I always thought pisco was just produced along the coastal valleys south of Lima, like Chincha and Ica, but the region around Arequipa is also famed for its vineyards. In fact by 1555, the Ví­tor valley near Arequipa had some of the first vineyards in Peru and became an important part of the emerging pisco industry.

From what I have read, the current challenge for Peru in terms of its pisco production and exportation is the fact that so much pisco is still made using labor-intensive traditional, artisanal methods not geared for mass production. I see pisco in Peru undergoing something akin to what happened with tequila in Mexico. For many years, the image of tequila was that of a very harsh, strong-tasting drink made to deliver a punch. Something similar could be said about the image of pisco in Peru until the recent past. Now, just like there are small tequila makers using traditional methods to distill a more refined product, there are also many small pisco distillers producing much finer versions of pisco than ever before.

Perú Viní­cola is a blog in Spanish about pisco and Peruvian wines where I learned about the importance of Arequipa in Peru's pisco-producing history.

What is sold as 'pure pisco' is made from Quebranta grapes, a non-aromatic variety of the black grape brought from Spain which is what gives it a very particular and characteristic flavor. Other non-aromatic grapes now used in pisco production are Mollar and Negra Corriente. There is also an 'aromatic pisco' made with aromatic Muscat grapes varieties such as Italia, Moscatel, Torontel, and Albilla. A third type of pisco is called acholado, obtained from the mixture of aromatic and non-aromatic grapes.

From the vineyards, the grapes are transferred to the lagares, a type of low tub. There they are placed in large piles so wooden presses can squeeze the juice out of them.

Then, this liquid is placed in botijas (also called pisqueras) which are large adobe containers. The containers are placed outdoors where the sun's heat starts the fermentation process, transforming the liquid into an alcoholic beverage. This usually takes two weeks. The favored months for this process are during the Peruvian summer, between February and April.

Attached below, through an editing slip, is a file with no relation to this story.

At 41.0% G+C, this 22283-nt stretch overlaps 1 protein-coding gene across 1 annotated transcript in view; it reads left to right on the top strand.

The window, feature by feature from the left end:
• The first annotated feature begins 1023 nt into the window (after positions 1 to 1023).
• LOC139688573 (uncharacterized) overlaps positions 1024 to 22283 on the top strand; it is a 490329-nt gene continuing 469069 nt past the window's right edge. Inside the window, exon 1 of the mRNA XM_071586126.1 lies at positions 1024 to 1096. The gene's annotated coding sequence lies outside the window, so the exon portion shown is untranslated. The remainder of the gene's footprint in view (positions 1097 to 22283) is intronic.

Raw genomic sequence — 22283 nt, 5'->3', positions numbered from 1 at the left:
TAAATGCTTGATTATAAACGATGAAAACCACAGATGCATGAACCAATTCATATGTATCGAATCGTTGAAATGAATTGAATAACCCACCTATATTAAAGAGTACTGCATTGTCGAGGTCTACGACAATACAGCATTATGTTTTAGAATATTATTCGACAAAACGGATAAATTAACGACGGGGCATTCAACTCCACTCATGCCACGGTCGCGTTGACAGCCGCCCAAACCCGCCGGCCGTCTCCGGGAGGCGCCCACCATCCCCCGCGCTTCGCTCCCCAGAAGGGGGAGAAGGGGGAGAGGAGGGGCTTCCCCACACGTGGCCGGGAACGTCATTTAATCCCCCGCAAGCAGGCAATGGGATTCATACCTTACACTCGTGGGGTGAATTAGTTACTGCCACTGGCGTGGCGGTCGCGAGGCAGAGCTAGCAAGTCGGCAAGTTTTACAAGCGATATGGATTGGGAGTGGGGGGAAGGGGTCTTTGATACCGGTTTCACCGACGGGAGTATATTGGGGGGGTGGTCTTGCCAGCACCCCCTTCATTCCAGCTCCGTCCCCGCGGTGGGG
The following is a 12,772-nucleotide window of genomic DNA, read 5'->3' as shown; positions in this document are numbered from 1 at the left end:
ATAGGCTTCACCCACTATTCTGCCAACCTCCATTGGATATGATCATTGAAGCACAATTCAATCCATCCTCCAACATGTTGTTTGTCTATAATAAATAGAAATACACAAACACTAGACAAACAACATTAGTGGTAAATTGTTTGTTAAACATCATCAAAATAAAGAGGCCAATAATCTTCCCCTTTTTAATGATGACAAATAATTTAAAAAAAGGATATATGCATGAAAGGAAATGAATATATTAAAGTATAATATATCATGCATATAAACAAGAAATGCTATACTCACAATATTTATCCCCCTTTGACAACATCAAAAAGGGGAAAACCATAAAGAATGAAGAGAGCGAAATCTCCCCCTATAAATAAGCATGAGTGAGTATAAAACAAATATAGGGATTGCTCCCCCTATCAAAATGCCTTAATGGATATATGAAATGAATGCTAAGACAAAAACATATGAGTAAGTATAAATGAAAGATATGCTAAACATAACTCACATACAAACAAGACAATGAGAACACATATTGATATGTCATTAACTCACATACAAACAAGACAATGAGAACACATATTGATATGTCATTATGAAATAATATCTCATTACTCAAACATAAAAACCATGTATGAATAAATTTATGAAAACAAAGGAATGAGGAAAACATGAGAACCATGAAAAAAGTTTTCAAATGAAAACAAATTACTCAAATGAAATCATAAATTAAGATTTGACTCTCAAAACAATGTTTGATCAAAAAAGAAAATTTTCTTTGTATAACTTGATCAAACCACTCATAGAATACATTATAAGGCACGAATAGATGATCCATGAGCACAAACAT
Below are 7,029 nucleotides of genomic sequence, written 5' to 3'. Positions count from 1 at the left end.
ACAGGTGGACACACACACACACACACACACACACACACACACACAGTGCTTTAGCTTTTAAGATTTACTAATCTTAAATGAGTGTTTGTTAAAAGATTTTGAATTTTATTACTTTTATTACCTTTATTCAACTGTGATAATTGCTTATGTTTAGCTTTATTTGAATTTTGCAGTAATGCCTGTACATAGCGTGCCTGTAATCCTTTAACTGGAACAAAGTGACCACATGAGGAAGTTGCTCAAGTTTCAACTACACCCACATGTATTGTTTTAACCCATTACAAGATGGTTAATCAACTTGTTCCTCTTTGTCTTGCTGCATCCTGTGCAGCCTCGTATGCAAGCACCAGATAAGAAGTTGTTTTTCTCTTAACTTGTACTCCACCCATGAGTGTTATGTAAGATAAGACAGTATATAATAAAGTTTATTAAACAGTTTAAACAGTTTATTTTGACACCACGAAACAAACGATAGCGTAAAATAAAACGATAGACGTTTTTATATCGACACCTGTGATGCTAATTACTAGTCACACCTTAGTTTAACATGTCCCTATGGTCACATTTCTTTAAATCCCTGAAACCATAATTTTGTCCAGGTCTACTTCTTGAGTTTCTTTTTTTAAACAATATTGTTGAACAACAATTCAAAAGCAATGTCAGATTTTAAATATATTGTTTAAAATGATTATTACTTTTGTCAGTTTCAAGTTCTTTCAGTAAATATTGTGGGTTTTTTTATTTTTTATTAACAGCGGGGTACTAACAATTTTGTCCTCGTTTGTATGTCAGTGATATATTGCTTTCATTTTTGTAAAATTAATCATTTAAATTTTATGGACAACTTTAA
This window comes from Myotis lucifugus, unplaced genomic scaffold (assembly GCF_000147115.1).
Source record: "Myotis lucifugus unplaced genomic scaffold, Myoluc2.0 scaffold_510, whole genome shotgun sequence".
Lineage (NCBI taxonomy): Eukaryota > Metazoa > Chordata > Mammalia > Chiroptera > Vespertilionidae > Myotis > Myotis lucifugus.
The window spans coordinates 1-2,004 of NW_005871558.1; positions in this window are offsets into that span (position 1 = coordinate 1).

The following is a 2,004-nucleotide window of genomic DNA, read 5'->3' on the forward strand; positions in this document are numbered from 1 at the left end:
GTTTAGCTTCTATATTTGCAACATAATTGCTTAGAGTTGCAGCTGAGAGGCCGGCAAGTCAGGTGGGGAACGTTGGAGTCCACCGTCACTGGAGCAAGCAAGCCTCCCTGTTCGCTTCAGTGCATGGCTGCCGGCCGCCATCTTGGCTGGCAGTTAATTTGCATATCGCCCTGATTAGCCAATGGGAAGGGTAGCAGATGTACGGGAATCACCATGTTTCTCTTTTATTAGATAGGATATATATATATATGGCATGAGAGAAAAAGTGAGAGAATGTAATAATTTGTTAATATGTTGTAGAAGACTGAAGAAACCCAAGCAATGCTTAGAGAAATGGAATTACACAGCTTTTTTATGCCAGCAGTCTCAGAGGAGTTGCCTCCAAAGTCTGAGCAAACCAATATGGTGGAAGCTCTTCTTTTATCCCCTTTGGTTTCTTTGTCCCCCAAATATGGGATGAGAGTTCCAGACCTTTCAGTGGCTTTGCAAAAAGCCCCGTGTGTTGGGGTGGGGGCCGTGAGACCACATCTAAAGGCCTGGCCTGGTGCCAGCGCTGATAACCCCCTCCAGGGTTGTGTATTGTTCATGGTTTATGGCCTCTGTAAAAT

The liquid is transferred from the botijas into copper containers called falcas or alambiques, known in English as alembics.

The alembics are heated by by fires made with huarango wood, which provides a steady heat and avoid a brusque change of temperature. This has a direct repercussion on the pisco, making it more flavorful.

The distillation process consists in evaporating a liquid and reducing it by contact with cold. Inside the heated alembic, the liquid steams and travels along a serpentine tube which snakes through a vat of cold water. As the steam passes through the part of the tube that is submerged in the cold water, it condenses into small droplets. Those droplets are pisco.

Finally, the pisco comes out of the tube and enters a vat, where it is aged for at least six months.

After the six months are up, the pisco is sampled to ascertain its quality and flavor. I love this picture of an antique sterling silver sommelier pisco cup.

Finally, the pisco is bottled and ready to enjoyed.

Like I said at the onset of this post, I am by no means an expert on pisco production, and I welcome any comments and corrections. I just wanted to share these photos and explain a little of the process of making this traditional Peruvian brandy, used in making Peru's best-known cocktail, the pisco sour.

You may be wondering how the pisco sour came to be, but that is best left for another post.


Photos: Luís Montero

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TAGS: Peru, Peruvian, food, cooking, cuisine, cocina, comida, gastronomía, peruana